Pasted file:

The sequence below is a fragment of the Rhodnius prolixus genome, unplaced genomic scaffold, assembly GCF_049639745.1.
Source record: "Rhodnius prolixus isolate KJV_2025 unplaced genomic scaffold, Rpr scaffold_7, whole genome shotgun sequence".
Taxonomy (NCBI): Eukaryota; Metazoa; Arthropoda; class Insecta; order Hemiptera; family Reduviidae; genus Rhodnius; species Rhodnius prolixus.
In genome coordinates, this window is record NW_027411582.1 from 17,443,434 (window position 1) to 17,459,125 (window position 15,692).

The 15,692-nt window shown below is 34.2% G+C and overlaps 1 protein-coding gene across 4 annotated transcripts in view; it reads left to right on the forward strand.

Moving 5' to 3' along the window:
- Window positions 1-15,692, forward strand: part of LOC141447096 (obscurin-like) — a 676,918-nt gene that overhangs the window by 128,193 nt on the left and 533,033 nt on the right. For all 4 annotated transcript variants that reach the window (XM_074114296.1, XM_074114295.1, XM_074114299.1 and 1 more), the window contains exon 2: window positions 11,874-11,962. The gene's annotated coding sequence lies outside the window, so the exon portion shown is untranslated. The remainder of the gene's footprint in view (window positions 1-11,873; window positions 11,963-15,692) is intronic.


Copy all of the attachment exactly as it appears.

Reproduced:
The sequence below is a fragment of the Rhodnius prolixus genome, unplaced genomic scaffold, assembly GCF_049639745.1.
Source record: "Rhodnius prolixus isolate KJV_2025 unplaced genomic scaffold, Rpr scaffold_7, whole genome shotgun sequence".
Taxonomy (NCBI): Eukaryota; Metazoa; Arthropoda; class Insecta; order Hemiptera; family Reduviidae; genus Rhodnius; species Rhodnius prolixus.
In genome coordinates, this window is record NW_027411582.1 from 17,443,434 (window position 1) to 17,459,125 (window position 15,692).

The 15,692-nt window shown below is 34.2% G+C and overlaps 1 protein-coding gene across 4 annotated transcripts in view; it reads left to right on the forward strand.

Moving 5' to 3' along the window:
- Window positions 1-15,692, forward strand: part of LOC141447096 (obscurin-like) — a 676,918-nt gene that overhangs the window by 128,193 nt on the left and 533,033 nt on the right. For all 4 annotated transcript variants that reach the window (XM_074114296.1, XM_074114295.1, XM_074114299.1 and 1 more), the window contains exon 2: window positions 11,874-11,962. The gene's annotated coding sequence lies outside the window, so the exon portion shown is untranslated. The remainder of the gene's footprint in view (window positions 1-11,873; window positions 11,963-15,692) is intronic.